BEVERLY — You might not be in the mood for a show about a flashy, loud-mouthed con man who knows nothing about his supposed profession but nonetheless gains the support of rural residents in the Midwest by stoking their fears, anxieties, and insecurities. That might hit just a bit too close to home these days.
However, if you can set aside thoughts of any parallels to a certain Twitter addict currently infesting the public sphere, you’re likely to have a fine old time at the spirited production of “The Music Man’’ that is now kicking up its heels at North Shore Music Theatre.
“You gotta know the territory,’’ a salesman proclaims at the start of the “The Music Man,’’ and the creative team behind this vibrant staging does indeed know the territory when it comes to this venerable warhorse. Starting with the innovative opening number, “Rock Island,’’ in which rapid-fire dialogue among a group of traveling salesmen is syncopated like the staccato rhythms of a moving train, director Bob Richard keeps things moving too fast for any cobwebs to gather.
Set in the fictional community of River City, Iowa, in 1912, “The Music Man’’ is the brainchild of Iowa native Meredith Willson, who wrote the book, music, and lyrics. Willson was in his mid-50s, with no experience in musical theater, when he burst onto Broadway in 1957 with this slyly satirical show, which abounds in affection and nostalgia for a vanished, and probably idealized, American past. (When it came time for the Tony Awards, “The Music Man’’ beat out a much more challenging masterwork rooted in gritty social realities, “West Side Story.’’)
The chief protagonist of “The Music Man’’ is a swindler who goes by the name of Professor Harold Hill and keeps promising to, well, Make River City Great Again. How? Harold tells the gullible locals that the way to revitalize their community is to buy the musical instruments and band uniforms he’s peddling. He also pledges to lead a boys’ band — something Harold has neither the intention nor ability to do, since he cannot read a note of music, though he keeps making vague references to an alleged approach to musical performance he calls “the Think System.’’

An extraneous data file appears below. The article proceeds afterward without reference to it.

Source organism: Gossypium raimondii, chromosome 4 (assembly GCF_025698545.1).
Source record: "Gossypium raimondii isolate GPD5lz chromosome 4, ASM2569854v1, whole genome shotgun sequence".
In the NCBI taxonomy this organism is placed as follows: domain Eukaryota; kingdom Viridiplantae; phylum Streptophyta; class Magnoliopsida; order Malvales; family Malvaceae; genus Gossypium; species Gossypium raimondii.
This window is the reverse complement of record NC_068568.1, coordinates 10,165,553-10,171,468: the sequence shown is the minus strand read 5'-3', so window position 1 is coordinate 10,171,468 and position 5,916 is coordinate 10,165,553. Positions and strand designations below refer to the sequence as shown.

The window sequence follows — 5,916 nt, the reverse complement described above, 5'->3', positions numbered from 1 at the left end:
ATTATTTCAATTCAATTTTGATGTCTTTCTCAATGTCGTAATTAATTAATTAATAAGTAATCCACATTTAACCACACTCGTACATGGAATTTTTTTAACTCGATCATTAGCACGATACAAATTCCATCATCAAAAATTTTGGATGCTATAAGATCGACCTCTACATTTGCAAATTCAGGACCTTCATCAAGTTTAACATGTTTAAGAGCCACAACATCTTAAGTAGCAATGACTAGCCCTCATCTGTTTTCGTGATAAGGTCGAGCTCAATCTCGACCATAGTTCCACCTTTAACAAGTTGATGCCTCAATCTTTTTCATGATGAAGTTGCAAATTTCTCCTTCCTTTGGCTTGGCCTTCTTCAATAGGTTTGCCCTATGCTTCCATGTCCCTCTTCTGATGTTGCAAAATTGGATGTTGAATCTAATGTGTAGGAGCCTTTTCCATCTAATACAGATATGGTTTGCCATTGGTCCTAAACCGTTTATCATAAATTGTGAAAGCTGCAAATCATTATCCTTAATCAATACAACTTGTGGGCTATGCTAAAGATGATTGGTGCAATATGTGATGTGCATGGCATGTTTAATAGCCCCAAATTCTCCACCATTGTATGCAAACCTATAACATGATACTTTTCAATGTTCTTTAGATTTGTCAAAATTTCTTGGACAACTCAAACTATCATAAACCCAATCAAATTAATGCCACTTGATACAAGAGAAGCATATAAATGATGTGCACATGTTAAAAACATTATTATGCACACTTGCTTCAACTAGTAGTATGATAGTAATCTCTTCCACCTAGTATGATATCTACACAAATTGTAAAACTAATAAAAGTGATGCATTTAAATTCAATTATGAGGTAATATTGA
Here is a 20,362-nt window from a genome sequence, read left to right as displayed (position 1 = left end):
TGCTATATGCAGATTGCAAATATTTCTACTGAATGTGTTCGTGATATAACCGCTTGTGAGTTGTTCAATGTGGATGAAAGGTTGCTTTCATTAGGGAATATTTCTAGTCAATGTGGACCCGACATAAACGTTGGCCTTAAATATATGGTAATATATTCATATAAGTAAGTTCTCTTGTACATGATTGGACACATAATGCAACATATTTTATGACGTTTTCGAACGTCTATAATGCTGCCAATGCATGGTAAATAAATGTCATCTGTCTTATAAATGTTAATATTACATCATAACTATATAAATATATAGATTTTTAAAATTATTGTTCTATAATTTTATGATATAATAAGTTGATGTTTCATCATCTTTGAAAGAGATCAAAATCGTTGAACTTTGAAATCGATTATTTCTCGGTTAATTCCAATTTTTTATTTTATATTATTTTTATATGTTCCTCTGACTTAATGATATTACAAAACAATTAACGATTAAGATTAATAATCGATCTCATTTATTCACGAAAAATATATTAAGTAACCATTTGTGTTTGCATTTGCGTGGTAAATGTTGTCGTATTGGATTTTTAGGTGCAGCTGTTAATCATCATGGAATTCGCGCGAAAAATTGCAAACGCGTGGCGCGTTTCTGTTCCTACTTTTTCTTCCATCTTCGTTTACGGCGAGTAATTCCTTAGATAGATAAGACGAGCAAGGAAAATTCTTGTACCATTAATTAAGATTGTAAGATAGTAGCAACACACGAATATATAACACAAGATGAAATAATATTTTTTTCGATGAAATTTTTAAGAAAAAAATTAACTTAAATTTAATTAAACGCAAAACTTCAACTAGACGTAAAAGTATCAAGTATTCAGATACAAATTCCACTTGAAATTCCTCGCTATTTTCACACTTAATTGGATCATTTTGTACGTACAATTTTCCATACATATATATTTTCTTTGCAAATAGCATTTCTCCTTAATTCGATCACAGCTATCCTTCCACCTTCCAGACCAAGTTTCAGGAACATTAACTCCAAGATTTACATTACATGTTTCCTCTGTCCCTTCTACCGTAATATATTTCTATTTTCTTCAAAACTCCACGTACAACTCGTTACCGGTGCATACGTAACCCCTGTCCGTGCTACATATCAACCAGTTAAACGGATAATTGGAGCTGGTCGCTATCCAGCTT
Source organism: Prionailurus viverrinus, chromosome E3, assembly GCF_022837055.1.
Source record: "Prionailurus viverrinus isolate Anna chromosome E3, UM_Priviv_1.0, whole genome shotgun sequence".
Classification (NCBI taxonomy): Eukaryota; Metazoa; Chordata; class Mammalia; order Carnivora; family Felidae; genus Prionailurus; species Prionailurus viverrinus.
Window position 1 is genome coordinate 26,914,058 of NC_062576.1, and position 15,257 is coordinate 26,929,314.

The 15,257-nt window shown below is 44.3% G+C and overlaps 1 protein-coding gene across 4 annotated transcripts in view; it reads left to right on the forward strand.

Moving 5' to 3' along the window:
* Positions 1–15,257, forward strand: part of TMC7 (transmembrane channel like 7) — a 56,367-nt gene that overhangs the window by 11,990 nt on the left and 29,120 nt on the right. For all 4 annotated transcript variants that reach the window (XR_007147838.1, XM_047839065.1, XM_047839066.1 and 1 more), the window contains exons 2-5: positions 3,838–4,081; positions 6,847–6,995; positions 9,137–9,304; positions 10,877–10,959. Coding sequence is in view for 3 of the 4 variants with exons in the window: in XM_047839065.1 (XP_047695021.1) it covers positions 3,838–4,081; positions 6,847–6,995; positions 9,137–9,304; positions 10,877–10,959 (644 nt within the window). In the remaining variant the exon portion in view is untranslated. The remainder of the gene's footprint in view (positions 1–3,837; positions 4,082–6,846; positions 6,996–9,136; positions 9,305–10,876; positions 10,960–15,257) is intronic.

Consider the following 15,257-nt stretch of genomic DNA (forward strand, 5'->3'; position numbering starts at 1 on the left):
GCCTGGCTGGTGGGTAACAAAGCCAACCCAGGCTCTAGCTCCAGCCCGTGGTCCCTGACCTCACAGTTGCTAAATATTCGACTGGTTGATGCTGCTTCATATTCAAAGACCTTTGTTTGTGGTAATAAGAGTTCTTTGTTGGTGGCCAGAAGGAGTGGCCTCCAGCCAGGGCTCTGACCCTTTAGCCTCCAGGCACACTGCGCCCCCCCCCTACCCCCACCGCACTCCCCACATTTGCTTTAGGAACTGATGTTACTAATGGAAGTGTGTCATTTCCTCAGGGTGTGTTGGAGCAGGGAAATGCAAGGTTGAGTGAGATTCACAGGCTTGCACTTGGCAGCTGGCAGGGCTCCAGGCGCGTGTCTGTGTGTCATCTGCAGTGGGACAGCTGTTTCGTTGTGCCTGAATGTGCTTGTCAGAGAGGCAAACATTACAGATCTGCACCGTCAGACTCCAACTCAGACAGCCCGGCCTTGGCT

Harold is portrayed with dashing suavity at North Shore Music Theatre by Matt Loehr, decked out in a striped suit and straw boater. At first, I missed Robert Preston, who brought marvelously stentorian brass to Harold in the 1962 film version, and presumably to the Broadway production, where Preston originated the role. (At no point did I miss Matthew Broderick, who gave a barely awake performance as Harold in a 2003 made-for-TV movie.) Loehr’s rendition of “Ya Got Trouble’’ — the wonderful patter song in which Harold issues colorfully dire warnings to River City residents about the encroachment of vice on the town’s young — does not achieve the glorious heights of Preston’s version.
But Loehr grows on you, just as Harold grows on the initially skeptical Marian Paroo (Siri Howard), the town librarian and piano teacher. Marian knows enough about music (and male charlatans) to see right through Harold, but she also sees into Harold, and finds there qualities that he himself might not be aware he possesses, and falls in love with him.
Fittingly enough, Loehr starts to fully hit his stride when he dons a white-plumed red hat and launches into “Seventy-Six Trombones,’’ a Sousa-like march. Howard, who is terrific throughout, brings a wistful, yearning quality to Marian’s waltz, “Goodnight, My Someone.’’ Later, the glow of romance suffuses Loehr and Howard’s duet on “Till There Was You.’’
Choreographer Diane Laurenson has devised energetic dance routines that feel true to the period, and the ensemble executes them with brio. The supporting cast brings a lot to the table, especially veteran Boston actress Cheryl McMahon as Eulalie, the mayor’s wife, a would-be Terpsichore who leads several other ladies in a hilariously misguided version of classical dance. McMahon’s delivery of just two words — “I’m reticent’’ — amounts to a virtual master class in comic acting. Young Ben Choi-Harris, playing Winthrop, Marian’s shy, lisping kid brother, nails his big number, “Gary, Indiana.’’
Corny and old-fashioned though it is, “The Music Man’’ retains a cockeyed charm, partly because of its distinctively regional flavor. Willson’s script is loaded with colloquialisms like “That fella’s been the raspberry seed in my wisdom tooth long enough’’ and “He’s slipperier than a Mississippi sturgeon.’’ Again, for full enjoyment, any contemporary parallels should probably be ignored.
THE MUSIC MAN
Book, music, and lyrics by Meredith Willson. Story by Willson and Franklin Lacey. Directed by Bob Richard. Choreography, Diane Laurenson. Presented by North Shore Music Theatre, Beverly, through June 18. Tickets $57-$82, 978-232-7200, www.nsmt.orgDon Aucoin can be reached at email@example.com.